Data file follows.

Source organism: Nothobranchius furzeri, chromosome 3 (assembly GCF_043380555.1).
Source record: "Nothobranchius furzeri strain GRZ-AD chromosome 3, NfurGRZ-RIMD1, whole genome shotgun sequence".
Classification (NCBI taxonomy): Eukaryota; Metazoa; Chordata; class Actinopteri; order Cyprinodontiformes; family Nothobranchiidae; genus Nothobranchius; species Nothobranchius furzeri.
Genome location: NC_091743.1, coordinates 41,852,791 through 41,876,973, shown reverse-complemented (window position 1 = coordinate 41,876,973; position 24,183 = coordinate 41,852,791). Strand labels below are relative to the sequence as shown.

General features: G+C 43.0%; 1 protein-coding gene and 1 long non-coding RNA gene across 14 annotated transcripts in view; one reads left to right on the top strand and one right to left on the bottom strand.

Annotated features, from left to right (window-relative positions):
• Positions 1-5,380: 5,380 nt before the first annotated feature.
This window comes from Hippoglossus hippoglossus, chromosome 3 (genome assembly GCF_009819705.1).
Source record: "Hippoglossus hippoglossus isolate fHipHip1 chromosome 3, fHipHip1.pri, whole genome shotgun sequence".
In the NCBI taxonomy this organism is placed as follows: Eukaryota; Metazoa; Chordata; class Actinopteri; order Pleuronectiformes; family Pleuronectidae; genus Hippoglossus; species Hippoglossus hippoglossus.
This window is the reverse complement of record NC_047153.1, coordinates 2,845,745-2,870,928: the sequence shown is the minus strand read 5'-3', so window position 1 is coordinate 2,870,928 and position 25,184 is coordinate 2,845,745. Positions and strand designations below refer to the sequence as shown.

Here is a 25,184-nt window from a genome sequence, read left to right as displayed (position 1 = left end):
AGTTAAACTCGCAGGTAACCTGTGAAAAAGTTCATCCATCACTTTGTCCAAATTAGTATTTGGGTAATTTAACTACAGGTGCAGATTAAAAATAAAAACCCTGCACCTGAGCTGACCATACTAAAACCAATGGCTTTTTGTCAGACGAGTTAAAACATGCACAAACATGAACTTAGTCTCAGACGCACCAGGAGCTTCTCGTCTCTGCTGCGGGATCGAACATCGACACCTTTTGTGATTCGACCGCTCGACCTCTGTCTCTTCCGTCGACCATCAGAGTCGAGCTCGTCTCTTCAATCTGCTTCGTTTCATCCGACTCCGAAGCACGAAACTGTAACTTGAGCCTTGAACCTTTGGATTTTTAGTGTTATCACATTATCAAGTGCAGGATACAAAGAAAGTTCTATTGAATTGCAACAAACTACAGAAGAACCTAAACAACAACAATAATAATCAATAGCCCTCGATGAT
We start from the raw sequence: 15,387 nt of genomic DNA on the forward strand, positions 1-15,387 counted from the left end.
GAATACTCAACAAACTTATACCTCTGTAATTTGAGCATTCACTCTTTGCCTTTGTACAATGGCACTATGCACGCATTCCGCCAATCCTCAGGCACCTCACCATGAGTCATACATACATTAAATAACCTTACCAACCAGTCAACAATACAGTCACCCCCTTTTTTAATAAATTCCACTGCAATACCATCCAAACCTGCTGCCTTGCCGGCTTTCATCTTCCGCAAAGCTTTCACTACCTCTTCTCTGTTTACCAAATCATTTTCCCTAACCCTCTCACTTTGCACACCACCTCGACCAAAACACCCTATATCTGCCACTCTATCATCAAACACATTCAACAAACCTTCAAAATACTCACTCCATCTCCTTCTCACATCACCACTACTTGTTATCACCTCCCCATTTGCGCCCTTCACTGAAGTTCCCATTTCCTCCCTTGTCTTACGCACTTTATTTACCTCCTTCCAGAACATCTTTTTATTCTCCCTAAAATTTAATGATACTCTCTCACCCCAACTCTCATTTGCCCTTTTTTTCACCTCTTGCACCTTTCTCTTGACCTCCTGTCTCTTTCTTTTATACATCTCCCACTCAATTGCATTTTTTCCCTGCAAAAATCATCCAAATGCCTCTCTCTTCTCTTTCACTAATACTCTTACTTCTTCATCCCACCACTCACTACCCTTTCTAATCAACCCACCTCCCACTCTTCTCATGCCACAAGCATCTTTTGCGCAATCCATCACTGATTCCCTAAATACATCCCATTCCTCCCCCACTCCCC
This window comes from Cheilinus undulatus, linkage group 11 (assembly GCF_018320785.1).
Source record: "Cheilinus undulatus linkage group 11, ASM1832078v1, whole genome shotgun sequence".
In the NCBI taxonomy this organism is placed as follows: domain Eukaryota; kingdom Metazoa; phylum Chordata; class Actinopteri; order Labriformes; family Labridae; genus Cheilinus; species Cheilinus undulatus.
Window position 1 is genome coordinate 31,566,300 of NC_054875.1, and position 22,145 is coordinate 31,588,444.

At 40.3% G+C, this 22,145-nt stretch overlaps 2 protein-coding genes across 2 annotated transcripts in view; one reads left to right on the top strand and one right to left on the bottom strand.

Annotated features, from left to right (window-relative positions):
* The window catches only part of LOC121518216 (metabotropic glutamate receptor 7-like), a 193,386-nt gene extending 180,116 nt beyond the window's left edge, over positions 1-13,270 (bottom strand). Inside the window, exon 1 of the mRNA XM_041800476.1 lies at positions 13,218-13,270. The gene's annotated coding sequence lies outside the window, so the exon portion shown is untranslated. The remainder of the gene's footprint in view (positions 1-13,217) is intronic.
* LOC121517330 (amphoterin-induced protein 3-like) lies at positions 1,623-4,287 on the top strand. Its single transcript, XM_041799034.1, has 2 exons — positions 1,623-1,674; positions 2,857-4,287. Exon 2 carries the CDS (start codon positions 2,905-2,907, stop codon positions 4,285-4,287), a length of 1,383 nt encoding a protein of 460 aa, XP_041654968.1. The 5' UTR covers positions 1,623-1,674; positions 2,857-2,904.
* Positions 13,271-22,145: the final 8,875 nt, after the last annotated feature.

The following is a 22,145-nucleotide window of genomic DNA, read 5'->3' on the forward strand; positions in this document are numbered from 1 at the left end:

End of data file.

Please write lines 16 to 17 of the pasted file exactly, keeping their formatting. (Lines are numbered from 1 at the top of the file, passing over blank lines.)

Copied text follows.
This window comes from Cheilinus undulatus, linkage group 11 (assembly GCF_018320785.1).
Source record: "Cheilinus undulatus linkage group 11, ASM1832078v1, whole genome shotgun sequence".